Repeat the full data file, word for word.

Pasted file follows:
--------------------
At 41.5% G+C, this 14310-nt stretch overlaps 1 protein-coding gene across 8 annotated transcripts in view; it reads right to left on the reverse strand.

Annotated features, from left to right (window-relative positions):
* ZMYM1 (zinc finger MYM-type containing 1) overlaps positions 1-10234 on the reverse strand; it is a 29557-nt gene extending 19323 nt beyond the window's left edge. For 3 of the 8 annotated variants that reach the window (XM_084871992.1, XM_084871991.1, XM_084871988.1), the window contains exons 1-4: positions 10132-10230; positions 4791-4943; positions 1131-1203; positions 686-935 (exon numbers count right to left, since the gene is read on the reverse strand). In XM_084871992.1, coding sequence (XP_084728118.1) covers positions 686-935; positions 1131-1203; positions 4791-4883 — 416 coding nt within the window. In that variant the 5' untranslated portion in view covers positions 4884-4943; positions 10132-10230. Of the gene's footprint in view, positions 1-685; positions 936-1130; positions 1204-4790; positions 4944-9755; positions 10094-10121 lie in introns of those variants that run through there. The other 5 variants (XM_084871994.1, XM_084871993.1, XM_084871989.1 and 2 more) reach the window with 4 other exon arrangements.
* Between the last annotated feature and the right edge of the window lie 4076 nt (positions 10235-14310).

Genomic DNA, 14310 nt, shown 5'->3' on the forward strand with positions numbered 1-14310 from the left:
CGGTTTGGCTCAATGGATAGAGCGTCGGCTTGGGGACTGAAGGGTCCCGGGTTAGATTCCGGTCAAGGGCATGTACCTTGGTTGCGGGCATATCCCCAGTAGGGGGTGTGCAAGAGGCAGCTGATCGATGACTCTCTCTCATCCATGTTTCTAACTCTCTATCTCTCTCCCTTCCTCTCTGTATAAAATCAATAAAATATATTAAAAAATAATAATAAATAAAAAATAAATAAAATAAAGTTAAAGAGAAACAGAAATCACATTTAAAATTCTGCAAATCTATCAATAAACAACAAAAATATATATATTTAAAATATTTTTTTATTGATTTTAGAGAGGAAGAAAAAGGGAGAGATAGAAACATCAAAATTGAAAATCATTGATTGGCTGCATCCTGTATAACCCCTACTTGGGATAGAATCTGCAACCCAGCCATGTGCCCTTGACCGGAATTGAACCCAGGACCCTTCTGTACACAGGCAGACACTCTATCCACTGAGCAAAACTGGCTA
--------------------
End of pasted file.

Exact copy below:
At 41.5% G+C, this 14310-nt stretch overlaps 1 protein-coding gene across 8 annotated transcripts in view; it reads right to left on the reverse strand.

Annotated features, from left to right (window-relative positions):
* ZMYM1 (zinc finger MYM-type containing 1) overlaps positions 1-10234 on the reverse strand; it is a 29557-nt gene extending 19323 nt beyond the window's left edge. For 3 of the 8 annotated variants that reach the window (XM_084871992.1, XM_084871991.1, XM_084871988.1), the window contains exons 1-4: positions 10132-10230; positions 4791-4943; positions 1131-1203; positions 686-935 (exon numbers count right to left, since the gene is read on the reverse strand). In XM_084871992.1, coding sequence (XP_084728118.1) covers positions 686-935; positions 1131-1203; positions 4791-4883 — 416 coding nt within the window. In that variant the 5' untranslated portion in view covers positions 4884-4943; positions 10132-10230. Of the gene's footprint in view, positions 1-685; positions 936-1130; positions 1204-4790; positions 4944-9755; positions 10094-10121 lie in introns of those variants that run through there. The other 5 variants (XM_084871994.1, XM_084871993.1, XM_084871989.1 and 2 more) reach the window with 4 other exon arrangements.
* Between the last annotated feature and the right edge of the window lie 4076 nt (positions 10235-14310).

Genomic DNA, 14310 nt, shown 5'->3' on the forward strand with positions numbered 1-14310 from the left:
CGGTTTGGCTCAATGGATAGAGCGTCGGCTTGGGGACTGAAGGGTCCCGGGTTAGATTCCGGTCAAGGGCATGTACCTTGGTTGCGGGCATATCCCCAGTAGGGGGTGTGCAAGAGGCAGCTGATCGATGACTCTCTCTCATCCATGTTTCTAACTCTCTATCTCTCTCCCTTCCTCTCTGTATAAAATCAATAAAATATATTAAAAAATAATAATAAATAAAAAATAAATAAAATAAAGTTAAAGAGAAACAGAAATCACATTTAAAATTCTGCAAATCTATCAATAAACAACAAAAATATATATATTTAAAATATTTTTTTATTGATTTTAGAGAGGAAGAAAAAGGGAGAGATAGAAACATCAAAATTGAAAATCATTGATTGGCTGCATCCTGTATAACCCCTACTTGGGATAGAATCTGCAACCCAGCCATGTGCCCTTGACCGGAATTGAACCCAGGACCCTTCTGTACACAGGCAGACACTCTATCCACTGAGCAAAACTGGCTA